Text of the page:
5. Diane Chamberlain on March 4, 2009 at 3:40 pm

    Actually, Margo, if it had been left up to me, I probably would have tossed those early books when I hit my teenage years. They would have embarrassed me. But my mother carefully wrapped each of them in saran wrap and tucked them away. She must have known I’d have a use for them again some day. Wise woman!
    Brenda, it’s so sad to hear that your students hate reading. I see so many young people with the Twilight series or, a few years ago, Harry Potter, that it gave me hope.

  6. Emilie Richards on March 4, 2009 at 10:04 pm

    Diane, that’s flat out adorable. I love the illustrations and the plot line. I don’t have a single child of my four who reads the way I do, devouring books. But every one of them loves storytelling, only they get their fixes from audio books, movies, etc. It does make me wonder if all those books we read out loud to them were setting them up for a life time account at, but since I love hearing books read out loud, too. I guess they come by it honestly.
    I love your blog. It’s so, well, Diane!

  7. Margo on March 5, 2009 at 8:10 am

    Thank goodness your mother had the insight to save them Diane! She must have been so proud of you and knew that your art and stories were keepers. My mother saved some of my early artwork and I’m thankful today that she did…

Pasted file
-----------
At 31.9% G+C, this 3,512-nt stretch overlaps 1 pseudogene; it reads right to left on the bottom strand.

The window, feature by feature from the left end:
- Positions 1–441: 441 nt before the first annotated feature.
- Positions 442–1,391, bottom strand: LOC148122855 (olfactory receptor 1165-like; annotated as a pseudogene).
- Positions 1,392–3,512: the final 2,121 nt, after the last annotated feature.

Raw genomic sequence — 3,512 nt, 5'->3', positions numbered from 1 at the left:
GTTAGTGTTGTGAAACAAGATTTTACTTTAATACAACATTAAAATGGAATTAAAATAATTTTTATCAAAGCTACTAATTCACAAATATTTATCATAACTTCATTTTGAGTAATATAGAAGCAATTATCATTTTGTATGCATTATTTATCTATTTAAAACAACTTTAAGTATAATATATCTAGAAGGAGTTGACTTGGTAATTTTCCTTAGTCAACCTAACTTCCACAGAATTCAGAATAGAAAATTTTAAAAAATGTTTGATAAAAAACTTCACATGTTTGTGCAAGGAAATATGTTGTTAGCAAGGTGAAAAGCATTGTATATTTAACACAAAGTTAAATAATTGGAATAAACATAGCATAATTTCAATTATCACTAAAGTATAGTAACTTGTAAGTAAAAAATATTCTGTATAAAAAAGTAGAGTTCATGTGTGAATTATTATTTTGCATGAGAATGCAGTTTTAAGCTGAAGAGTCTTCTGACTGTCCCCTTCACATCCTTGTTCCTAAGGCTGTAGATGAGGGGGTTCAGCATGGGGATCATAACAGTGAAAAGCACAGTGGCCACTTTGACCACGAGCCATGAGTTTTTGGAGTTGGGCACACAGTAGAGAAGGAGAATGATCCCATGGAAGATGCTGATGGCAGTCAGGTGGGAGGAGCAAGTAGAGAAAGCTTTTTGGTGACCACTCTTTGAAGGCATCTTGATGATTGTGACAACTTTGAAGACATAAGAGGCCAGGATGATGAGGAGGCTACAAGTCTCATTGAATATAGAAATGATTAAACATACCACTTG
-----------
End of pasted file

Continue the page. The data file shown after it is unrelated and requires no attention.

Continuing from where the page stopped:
Diane, I’ve seen lots of young people buying and reading the TWILIGHT series also…when I was in Border’s over the holidays, parents were buying those books like crazy for their kids…let’s hope that children always continue to explore bookstores and libraries and never give up on old fashioned storytelling.

  8. Diane Chamberlain on March 5, 2009 at 9:35 am

    Emilie, I bet you have some of your “early work” stashed in a box in the attic somewhere.
    Margo, when I look at how thick the Twilight books are and imagine teenagers devouring them, it does my heart good!

  9. Rob Lopresti on March 5, 2009 at 10:02 am

    Great memories, sis. You know, I don’t remember our parents reading to me, although I KNOW they did. But I could give you a list of dozens of books Dad brought home to me.
    A name from the past… The Sidehill Gouger Twins?

  10. Diane Chamberlain on March 5, 2009 at 10:56 am

    You have a great memory, Rob. Yes, I still have The Sidehill Gouger Twins here, carefully wrapped in saran wrap. I also have The Tonsil Twins which I wrote for you and our cousin Jean when you both had your tonsils out. Remember that?

  11. Rob Lopresti on March 5, 2009 at 11:57 pm

    I sure do. I remember thinking they were going to cut through the BACK of my neck. Who would think to explain it to a kid?

  12. brenda on March 6, 2009 at 4:38 pm

    I had great hope with H. Potter and Twilight series…but the majority of high school students do not want to read-complain often.
    So so so so sad.

  13. Hope on March 11, 2009 at 9:58 pm

    Hey, Diane, what does the “V” in your name stand for??

  14. Diane Chamberlain on March 11, 2009 at 10:35 pm

    Victoria. It was my confirmation name. Of course, you’re supposed to take the name of a saint, but I chose the name Victoria because it was the same name as my then favorite TV star’s wife! I don’t use it any more. Just plain ol’ Diane Chamberlain since the mid seventies.